For the September issue of the newspaper of the Professional Staff Congress/City University of New York, I had an op-ed published. Some excerpts:
And so the basic rights of more than ten million underprivileged African Americans are undermined by the limited resources allocated to them: those deemed worthy by a racist society receive the most, those deemed unworthy receive the least – and have the most exacted from them.
That is the backdrop against which, this summer, water was withheld in one place, a life gunned down in the other. No wonder that out of frustration and necessity, people in both Detroit and Ferguson – and in solidarity protests across the country – have taken to the streets to demand that their humanity be recognized.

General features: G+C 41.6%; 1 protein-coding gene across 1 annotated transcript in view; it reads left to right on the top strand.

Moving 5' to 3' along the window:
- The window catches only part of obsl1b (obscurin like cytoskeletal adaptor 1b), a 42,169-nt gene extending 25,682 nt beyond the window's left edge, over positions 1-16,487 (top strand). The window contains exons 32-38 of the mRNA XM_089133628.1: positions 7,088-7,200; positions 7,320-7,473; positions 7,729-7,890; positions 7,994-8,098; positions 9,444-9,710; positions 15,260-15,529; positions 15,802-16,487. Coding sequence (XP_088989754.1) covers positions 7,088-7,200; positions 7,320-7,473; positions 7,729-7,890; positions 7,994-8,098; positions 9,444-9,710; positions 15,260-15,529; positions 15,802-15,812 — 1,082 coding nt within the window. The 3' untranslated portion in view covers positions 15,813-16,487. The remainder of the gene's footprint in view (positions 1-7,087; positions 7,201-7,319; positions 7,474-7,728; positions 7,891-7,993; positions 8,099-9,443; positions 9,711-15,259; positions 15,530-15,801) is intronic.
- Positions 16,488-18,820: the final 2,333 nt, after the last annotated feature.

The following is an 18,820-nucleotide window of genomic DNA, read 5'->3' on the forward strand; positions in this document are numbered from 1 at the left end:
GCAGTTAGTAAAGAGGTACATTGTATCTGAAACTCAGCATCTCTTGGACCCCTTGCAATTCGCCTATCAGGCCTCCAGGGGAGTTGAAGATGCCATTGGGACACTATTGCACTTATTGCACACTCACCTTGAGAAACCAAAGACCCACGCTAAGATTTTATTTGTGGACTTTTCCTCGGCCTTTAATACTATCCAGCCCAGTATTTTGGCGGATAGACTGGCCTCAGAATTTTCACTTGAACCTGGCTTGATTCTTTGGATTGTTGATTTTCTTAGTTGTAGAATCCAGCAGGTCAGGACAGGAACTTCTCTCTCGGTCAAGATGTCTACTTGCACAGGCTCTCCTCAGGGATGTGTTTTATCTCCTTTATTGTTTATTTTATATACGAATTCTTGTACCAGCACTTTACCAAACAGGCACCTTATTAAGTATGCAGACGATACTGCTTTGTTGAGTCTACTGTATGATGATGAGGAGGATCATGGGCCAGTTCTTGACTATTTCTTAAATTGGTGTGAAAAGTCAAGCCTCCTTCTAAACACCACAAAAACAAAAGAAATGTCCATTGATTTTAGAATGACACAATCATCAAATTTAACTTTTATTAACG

Denial of common humanity has always been fundamental to white supremacy, throughout history. We can draw a direct line from the anti-slavery slogan, “Am I Not A Man And A Brother?” in the 19th century to this summer’s protests (“I AM a Man”) to see the pattern.
A life can be taken by the fast, brutal violence of a police bullet or a chokehold. But there is also the slower violence that can kill you just as dead, more gradually and in pieces – through poor health care, unemployment and bad housing, through denying you the resources you need to live.